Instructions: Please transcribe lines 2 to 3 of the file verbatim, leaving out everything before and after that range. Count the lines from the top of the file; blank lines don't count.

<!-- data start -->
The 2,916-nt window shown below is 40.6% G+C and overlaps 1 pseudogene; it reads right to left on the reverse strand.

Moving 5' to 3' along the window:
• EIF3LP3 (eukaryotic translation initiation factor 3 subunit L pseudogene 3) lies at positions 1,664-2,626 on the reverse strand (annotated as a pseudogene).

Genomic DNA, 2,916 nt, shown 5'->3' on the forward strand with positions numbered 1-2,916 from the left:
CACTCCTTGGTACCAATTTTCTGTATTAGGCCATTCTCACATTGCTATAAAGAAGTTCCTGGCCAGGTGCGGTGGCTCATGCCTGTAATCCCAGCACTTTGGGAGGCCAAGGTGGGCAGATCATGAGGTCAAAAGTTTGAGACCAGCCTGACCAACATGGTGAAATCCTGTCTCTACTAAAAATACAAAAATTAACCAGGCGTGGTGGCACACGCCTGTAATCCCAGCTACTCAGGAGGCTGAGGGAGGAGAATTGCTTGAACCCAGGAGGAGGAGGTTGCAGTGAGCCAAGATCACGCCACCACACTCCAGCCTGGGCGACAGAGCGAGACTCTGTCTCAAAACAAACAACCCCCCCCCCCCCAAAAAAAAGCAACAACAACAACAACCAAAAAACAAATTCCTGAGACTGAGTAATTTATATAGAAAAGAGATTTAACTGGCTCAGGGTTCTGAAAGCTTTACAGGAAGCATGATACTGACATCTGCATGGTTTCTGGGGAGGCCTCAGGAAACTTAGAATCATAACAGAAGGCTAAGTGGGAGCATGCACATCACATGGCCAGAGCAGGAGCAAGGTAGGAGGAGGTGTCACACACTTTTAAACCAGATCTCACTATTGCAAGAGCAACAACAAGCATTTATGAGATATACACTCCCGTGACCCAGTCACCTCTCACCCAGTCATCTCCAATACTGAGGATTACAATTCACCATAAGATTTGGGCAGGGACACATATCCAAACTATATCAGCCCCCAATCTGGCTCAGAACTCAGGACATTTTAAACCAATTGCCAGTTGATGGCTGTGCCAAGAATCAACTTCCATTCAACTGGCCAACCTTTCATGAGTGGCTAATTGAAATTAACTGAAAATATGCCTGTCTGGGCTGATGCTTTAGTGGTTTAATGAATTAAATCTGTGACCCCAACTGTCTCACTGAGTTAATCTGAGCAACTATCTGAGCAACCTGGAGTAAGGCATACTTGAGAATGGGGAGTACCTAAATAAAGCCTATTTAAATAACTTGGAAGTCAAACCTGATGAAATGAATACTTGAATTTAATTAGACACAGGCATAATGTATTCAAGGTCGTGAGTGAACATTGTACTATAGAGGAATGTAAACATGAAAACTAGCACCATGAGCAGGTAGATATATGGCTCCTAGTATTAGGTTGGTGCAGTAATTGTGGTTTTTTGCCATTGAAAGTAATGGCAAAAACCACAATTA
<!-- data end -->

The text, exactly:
Moving 5' to 3' along the window:
• EIF3LP3 (eukaryotic translation initiation factor 3 subunit L pseudogene 3) lies at positions 1,664-2,626 on the reverse strand (annotated as a pseudogene).